San Sebastian, Sep 21 (EFE).- Portuguese director Marco Martins presented this Wednesday at the San Sebastian Film Festival ‘Great Yarmouth-Provisional Figures’, a drama in which emigration and the impossible ambitions with which he enters into competition for the Golden Shell.

Set in the English city that gives it its title, Martins has built a sordid and suffocating atmosphere in which its characters, Portuguese immigrants expelled from their country by the crisis, seem to live in the worst dreams.

The film takes place in the three months preceding Brexit and features Tania, a Portuguese woman married to an Englishman whose project is to renovate abandoned and unsanitary hotels belonging to her husband to transform them into residences for the elderly.

At the moment, he uses them to rent them to his compatriots, whom he helps find jobs in a turkey slaughterhouse where their meat is also processed.

There is also violence in this dark story, a violence born of frustration. “Nobody is born violent, he becomes violent with frustration, transformed by the system itself”, declared the director of the film during a press conference, who was accompanied by part of his team, including the actors who make up a top-notch cast. by Beatriz Batarda.

The screenplay is based on the stories of the Portuguese who live in Great Yarmouth, a town that used to be a seaside resort and has a majority Brexit supporters.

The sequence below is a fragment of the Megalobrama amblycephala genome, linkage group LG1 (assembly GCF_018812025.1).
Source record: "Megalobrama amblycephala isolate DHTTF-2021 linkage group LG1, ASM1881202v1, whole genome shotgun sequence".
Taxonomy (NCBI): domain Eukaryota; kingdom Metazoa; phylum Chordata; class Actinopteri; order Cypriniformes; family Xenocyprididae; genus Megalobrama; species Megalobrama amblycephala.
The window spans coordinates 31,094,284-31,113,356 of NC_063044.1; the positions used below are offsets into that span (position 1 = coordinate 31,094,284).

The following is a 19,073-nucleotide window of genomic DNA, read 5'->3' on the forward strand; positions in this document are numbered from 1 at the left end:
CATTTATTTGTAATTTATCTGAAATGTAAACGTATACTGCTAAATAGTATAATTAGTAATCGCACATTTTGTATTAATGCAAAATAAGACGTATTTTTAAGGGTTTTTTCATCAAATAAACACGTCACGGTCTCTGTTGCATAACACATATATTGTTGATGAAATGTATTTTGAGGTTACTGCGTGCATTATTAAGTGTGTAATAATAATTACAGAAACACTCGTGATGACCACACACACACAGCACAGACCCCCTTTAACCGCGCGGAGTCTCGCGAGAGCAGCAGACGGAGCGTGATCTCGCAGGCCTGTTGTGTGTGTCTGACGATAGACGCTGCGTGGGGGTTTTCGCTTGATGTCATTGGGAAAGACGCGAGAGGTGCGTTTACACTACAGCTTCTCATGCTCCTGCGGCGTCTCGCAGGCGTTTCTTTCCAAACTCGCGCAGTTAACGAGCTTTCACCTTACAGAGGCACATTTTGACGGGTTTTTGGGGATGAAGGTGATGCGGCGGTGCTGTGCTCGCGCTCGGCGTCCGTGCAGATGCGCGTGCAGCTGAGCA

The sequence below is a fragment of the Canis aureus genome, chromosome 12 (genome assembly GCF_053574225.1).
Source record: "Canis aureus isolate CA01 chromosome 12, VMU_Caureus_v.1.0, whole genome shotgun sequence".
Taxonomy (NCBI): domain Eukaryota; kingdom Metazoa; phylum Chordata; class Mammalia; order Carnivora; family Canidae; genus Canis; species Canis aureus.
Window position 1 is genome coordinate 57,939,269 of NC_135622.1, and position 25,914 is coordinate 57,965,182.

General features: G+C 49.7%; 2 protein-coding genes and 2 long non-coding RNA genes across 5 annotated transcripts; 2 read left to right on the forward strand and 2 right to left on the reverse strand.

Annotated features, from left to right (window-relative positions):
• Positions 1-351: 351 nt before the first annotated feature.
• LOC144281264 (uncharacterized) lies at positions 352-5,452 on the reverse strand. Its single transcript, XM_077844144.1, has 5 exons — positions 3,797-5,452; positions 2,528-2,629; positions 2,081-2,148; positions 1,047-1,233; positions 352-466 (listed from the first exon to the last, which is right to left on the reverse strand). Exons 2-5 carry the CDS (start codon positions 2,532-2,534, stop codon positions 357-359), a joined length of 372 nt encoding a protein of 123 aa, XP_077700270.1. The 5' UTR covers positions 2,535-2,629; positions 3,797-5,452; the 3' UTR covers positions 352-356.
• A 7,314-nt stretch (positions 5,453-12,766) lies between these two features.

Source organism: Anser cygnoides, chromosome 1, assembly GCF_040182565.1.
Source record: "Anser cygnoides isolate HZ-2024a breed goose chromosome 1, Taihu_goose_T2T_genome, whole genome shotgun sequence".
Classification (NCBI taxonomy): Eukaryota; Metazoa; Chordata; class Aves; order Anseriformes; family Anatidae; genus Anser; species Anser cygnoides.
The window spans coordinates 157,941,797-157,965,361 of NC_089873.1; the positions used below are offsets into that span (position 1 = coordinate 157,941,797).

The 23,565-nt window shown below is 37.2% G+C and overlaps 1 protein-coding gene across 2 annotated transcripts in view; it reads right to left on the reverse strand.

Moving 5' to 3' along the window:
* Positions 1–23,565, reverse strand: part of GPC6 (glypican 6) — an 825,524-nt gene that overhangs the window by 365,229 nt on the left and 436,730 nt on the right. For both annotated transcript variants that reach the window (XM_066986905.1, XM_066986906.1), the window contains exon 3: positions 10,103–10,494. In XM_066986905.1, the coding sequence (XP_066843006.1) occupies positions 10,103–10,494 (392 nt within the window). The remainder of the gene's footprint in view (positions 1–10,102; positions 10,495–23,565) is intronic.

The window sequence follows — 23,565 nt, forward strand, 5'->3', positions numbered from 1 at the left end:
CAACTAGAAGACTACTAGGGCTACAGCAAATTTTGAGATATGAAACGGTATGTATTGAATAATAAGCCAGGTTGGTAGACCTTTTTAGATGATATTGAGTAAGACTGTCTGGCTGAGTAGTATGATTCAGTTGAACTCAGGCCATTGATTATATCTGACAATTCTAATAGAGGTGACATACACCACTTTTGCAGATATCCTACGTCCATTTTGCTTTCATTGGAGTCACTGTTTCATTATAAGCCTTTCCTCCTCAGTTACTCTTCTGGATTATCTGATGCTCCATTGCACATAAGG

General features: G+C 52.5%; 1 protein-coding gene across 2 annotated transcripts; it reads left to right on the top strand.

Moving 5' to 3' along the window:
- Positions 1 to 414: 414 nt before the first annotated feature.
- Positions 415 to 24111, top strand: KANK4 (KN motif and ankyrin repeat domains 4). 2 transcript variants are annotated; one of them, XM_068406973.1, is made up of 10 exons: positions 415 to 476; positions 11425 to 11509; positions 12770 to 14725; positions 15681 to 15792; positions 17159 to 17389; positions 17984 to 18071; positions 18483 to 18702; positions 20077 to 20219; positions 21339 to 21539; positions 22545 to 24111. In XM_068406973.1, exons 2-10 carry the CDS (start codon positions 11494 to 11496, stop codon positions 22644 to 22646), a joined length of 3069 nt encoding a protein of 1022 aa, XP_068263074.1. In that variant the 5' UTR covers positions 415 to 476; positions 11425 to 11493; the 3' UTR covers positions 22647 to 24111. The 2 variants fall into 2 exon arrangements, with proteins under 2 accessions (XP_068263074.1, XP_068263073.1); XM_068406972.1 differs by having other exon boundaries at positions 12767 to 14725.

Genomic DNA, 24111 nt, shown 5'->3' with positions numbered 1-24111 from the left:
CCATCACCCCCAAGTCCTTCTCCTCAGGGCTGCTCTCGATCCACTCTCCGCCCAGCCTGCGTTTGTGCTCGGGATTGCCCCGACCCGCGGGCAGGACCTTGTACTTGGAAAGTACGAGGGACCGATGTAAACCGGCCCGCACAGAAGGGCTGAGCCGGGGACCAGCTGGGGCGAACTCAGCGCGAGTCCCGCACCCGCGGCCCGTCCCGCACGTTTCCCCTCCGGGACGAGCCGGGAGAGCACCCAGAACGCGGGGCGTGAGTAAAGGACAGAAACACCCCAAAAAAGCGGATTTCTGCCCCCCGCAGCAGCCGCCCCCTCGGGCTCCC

10,000 Portuguese live there and the director landed there in 2017 invited by a theatrical association of factory workers who wanted to put on a play with their experiences, about the terrible conditions in which they worked and in a city like Great Yarmouth where the English call the people of his country “pork and cheese”.

“With the crisis, there was no more work in Portugal and in 2009 many people emigrated in search of work and for this reason they accepted pre-industrial conditions, with people working up to 16 hours a day, with toxic products and without insurance, without any protection”, explained the director, who began his career as assistant director to Wim Wenders, Pedro Costa, Manoel de Oliveira and Bertrand Tavernier.

Martins ended up taking the story to film, in a co-production of Portugal, France and the UK, convinced of the value of art to change things and also to make known stories that, according to what ‘he says, many people do not know and relate to Europe as a whole.

In addition to having professional actors, he also involved in the film workers from factories and theater associations, people who live like ghosts in a city that is also a ghost, in which some of those who arrived in 2009 managed to settle and in whose conditions worsened after Brexit.

A place where one of the actors, Nuno Lopes, a taxi driver said “welcome to the circus”, when he replied that he was Portuguese and that he had not come for tourism, but work.

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